4. minnieder says:

    While I often find her annoying, I do agree with her here. I’m 100% open with my children (1 in middle school, 1 in high school and 1 in college). And apologizing and acknowledging when you screw up is so important!

    • Mabs A'Mabbin says:

      Exactly this. I’ve always been this way, and with two adult men and a 17yo, they tell me everything (except when I have to shut them up lol), and I swear it makes a difference…always talking and listening in equal measure. My 25yo could use a filter. My youngest curses like Ozzy Osbourne lol, but then again, so does my husband. But we’re very close and my sons love each other so much. I’ll knock on my son’s door and he’s on the Oculus with his older brother who’s 2000 miles away. They really look out for each other, and I swear it’s because we’re very verbal. And huggy. And embarrassing. My cackle tends to make people laugh and embarrass the family at which point I sheepishly stop lol.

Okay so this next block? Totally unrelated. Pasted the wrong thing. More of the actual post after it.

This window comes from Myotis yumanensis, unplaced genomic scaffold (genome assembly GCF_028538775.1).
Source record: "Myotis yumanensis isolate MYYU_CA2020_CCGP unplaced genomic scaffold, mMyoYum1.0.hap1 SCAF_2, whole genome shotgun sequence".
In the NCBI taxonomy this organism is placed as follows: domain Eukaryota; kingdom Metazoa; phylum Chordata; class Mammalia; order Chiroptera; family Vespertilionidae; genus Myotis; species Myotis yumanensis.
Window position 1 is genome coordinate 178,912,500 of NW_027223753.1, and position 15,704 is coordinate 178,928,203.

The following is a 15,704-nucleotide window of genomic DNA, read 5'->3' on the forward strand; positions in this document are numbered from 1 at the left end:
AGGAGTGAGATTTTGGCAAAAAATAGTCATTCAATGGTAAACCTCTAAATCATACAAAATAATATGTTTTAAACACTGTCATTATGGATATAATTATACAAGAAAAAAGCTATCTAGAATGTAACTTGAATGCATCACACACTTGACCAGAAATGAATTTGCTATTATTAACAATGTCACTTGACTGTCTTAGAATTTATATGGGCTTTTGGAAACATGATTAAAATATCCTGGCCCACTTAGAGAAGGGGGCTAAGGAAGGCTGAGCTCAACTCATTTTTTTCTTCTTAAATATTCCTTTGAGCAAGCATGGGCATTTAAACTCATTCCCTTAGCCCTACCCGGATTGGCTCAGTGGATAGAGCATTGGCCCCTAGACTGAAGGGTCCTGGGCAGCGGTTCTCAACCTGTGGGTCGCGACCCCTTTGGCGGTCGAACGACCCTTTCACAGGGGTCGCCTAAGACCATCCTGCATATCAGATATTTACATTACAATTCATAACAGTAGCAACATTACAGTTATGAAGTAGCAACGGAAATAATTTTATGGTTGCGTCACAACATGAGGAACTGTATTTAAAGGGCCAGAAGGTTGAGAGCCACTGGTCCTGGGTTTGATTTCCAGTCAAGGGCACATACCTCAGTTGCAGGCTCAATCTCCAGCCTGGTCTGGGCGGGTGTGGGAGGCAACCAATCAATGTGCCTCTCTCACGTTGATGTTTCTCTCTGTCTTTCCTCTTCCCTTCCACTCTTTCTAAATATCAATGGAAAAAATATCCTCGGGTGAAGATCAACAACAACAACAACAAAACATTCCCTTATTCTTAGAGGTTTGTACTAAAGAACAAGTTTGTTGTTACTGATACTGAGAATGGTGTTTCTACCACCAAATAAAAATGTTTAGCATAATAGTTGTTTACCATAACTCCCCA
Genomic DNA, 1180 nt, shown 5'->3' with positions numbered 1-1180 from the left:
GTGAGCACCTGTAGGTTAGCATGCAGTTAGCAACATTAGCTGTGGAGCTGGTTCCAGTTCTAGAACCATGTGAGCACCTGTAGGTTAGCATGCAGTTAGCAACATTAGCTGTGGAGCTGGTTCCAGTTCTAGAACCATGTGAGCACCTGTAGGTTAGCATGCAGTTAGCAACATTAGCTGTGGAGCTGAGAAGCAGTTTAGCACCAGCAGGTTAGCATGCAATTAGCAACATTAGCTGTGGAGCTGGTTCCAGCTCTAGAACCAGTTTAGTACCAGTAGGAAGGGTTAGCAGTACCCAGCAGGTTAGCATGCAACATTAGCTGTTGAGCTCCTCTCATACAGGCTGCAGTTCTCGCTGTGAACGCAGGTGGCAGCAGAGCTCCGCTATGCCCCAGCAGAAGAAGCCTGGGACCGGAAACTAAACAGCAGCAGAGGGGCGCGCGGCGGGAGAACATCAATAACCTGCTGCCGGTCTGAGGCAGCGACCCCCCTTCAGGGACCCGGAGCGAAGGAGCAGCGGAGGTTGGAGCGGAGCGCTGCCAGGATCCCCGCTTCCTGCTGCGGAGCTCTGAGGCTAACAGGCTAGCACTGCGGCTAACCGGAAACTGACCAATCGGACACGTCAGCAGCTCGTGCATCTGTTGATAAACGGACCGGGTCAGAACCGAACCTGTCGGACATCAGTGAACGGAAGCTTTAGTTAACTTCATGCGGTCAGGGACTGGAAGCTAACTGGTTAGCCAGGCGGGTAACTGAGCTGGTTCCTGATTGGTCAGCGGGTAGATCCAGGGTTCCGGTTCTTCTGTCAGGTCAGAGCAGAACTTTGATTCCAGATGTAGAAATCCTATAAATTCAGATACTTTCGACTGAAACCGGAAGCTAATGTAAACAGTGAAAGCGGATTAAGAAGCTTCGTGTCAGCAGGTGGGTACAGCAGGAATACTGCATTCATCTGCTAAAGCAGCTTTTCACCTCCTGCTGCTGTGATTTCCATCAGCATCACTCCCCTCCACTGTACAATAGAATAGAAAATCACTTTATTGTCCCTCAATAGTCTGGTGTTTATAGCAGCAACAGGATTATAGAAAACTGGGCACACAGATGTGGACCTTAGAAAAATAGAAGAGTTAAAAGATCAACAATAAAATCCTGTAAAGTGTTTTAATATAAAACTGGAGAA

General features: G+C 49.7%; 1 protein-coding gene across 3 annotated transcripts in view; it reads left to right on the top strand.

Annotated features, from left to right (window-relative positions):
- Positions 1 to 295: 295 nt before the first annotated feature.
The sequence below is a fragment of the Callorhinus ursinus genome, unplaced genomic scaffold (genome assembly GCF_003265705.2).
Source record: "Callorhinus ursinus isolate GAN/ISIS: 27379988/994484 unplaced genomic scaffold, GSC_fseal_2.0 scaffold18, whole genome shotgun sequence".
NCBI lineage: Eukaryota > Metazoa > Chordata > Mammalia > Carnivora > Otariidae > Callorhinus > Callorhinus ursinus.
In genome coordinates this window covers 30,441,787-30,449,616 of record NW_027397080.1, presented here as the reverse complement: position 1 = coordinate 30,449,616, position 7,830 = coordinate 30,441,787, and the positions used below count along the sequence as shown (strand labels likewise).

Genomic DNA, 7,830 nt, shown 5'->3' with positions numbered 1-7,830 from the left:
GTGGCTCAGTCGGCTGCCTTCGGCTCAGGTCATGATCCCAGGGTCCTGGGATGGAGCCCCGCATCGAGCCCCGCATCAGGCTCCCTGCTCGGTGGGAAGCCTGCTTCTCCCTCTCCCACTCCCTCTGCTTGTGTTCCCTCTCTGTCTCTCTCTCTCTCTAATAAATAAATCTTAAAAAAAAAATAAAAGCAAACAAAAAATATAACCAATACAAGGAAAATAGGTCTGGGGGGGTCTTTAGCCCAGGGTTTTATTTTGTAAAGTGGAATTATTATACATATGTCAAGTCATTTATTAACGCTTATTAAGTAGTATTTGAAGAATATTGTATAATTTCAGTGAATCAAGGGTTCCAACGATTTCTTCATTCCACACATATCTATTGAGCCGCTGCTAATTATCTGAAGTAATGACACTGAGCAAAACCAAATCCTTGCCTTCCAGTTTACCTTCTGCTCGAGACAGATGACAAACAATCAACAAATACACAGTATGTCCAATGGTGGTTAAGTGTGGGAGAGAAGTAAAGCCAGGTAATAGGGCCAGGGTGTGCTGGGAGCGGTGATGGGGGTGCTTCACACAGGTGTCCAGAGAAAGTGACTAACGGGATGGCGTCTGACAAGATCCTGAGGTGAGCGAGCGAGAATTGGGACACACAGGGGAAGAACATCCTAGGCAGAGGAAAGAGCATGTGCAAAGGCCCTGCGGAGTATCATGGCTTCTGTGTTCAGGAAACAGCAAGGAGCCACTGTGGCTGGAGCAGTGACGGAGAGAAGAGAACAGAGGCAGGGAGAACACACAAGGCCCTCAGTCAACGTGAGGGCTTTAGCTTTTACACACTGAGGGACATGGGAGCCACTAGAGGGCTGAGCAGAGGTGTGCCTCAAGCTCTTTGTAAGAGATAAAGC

5. Becks1 says:

    I talk about everything with my kids if they ask. I try to make it age appropriate but also honest and matter of fact. My kids know the proper names for body parts, they understand (generally) how a woman becomes pregnant, etc. I try to make it simple for them to understand. We talk about alcoholism, drug use, whatever they ask about, and I answer their questions but I try to do so in an age-appropriate way.